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43% of all Malware Installations are Concealed in Microsoft Office Documents

 

Companies have now employed hundreds of cloud applications to use due to the transition from work from the office to remote work, many of which may be vulnerable to cyberattacks or exploitation. This has increased the attack vector and exposed them to a slew of new threats. 

Although infiltrating office documents with malware has been around for a long period, it is indeed very effective in duping individuals. After embedding a hostile macro into an office document, malicious actors transmit the infected file to thousands of other people via email and wait for potential targets. A macro is a collection of commands that are packed together to perform a task automatically. 

Thus according to current Atlas VPN team research, malicious office documents account for 43 percent of all malware installations. Dangerous office files are common amongst cybercriminals because they can evade suspicion by most antivirus programs. 

The research is based on the Netskope Threat Lab Cloud and Threat Report: July 2021 Edition. It examined office documents from all platforms, including Microsoft Office 365, Google Docs, PDFs, and others. Only 14 percent of all downloaded malware were hostile office documents a year earlier, in the second quarter of 2020. Following that, in the third quarter of last year, the percentage rose to 38%. This growth was mostly affected by working remotely, as attackers discovered that malware-infected papers have proved to be beneficial.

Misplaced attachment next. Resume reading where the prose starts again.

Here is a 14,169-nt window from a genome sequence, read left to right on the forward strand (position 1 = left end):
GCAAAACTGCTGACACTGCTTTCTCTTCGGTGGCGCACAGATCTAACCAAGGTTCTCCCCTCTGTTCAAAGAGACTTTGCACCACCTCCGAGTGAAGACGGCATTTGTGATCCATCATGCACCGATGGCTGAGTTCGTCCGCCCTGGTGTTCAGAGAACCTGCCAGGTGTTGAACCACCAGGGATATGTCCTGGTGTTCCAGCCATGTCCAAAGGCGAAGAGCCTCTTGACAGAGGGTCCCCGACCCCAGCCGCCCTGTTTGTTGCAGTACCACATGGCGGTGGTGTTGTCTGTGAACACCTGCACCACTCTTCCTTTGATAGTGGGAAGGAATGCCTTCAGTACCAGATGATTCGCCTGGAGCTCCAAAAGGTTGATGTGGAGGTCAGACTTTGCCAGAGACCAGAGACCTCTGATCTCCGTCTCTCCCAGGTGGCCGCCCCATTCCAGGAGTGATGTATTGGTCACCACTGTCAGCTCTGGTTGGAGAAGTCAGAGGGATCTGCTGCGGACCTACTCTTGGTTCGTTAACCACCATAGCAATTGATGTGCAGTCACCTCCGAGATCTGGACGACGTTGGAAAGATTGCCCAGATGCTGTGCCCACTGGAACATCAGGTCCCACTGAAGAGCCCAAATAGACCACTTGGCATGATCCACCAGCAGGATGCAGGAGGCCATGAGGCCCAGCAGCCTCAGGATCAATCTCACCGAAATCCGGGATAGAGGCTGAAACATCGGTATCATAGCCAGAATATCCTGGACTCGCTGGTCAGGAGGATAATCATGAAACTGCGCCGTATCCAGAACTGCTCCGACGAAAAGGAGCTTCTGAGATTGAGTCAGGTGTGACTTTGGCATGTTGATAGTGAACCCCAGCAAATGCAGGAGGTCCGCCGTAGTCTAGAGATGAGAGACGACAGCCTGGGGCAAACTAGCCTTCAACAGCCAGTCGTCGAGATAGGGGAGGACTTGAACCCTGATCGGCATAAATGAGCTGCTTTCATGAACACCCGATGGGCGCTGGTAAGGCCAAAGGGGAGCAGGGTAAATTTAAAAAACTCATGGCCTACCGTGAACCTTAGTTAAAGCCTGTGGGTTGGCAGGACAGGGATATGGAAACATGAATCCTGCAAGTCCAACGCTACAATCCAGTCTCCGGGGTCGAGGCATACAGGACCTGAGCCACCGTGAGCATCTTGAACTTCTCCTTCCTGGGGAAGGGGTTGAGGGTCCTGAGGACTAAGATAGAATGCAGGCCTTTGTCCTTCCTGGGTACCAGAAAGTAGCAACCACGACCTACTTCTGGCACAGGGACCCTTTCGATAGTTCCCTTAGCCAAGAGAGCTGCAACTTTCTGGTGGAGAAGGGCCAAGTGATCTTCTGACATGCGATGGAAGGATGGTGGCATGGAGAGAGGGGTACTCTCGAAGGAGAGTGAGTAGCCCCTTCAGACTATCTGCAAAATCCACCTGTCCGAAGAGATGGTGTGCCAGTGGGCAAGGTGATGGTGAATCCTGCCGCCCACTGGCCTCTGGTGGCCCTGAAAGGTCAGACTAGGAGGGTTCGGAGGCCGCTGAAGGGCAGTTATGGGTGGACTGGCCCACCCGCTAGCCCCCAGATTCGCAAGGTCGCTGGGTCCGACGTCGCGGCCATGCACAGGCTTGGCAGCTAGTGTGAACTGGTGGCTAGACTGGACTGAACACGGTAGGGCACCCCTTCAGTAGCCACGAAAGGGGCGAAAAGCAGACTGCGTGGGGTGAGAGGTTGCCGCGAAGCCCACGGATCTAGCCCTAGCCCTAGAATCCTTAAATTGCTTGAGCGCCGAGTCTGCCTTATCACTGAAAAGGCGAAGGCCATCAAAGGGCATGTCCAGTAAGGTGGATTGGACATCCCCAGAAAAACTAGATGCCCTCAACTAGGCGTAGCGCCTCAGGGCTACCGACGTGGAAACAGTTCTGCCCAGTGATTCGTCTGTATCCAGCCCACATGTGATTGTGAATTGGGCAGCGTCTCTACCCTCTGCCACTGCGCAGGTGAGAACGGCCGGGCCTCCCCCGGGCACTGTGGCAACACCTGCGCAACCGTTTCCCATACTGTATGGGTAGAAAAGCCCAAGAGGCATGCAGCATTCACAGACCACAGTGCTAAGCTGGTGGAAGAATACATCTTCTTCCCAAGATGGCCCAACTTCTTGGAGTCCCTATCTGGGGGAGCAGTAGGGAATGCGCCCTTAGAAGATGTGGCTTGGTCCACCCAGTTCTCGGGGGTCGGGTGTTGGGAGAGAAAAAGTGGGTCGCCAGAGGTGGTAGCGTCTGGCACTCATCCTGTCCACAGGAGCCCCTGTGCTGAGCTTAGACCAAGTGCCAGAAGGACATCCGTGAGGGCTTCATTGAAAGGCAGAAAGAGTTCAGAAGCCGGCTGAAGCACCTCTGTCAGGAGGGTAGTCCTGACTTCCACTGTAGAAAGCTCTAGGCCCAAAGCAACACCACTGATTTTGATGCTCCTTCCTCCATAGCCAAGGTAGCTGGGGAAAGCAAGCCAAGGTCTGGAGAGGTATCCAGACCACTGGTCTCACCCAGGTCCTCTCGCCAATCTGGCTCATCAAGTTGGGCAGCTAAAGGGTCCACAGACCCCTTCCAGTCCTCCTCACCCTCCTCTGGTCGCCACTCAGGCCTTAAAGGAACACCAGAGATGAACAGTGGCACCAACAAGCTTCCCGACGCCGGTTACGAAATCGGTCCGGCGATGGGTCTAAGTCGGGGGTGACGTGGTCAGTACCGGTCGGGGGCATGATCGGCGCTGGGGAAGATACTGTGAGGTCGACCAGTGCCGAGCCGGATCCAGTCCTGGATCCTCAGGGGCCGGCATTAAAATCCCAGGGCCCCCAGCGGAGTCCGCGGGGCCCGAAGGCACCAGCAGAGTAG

The effectiveness of EMOTET appears to have spread swiftly among cybercriminal gangs, motivating other hackers to adopt a similar approach. Another reason harmful documents succeed is that they can avoid detection by antivirus software and appear to be from a reliable source. 

Malware-infected document cyberattacks are designed to exploit the user's potential incapacity to perceive the danger. Only a blend of cybersecurity knowledge, training, and security software could provide the highest level of protection.

Fraudsters have taken advantage of Microsoft Office and Google Docs' popularity by introducing malicious code into the documents. To protect users from malware attacks, organizations must design and maintain a cybersecurity plan that addresses both the technological and human components. 

Hackers Have Devised a New Trick to Disable Macro Security Warnings

 

Threat actors have found a novel method for disabling macro security warnings in malspam assaults that use non-malicious documents. Microsoft Office macro malware that uses social engineering to infect computers has been a common feature of the threat landscape in recent years. Malware authors are constantly refining their strategies in order to avoid detection. Macro obfuscation, DDE, living off the land tools (LOLBAS), and even legacy-supported XLS formats are among the strategies used.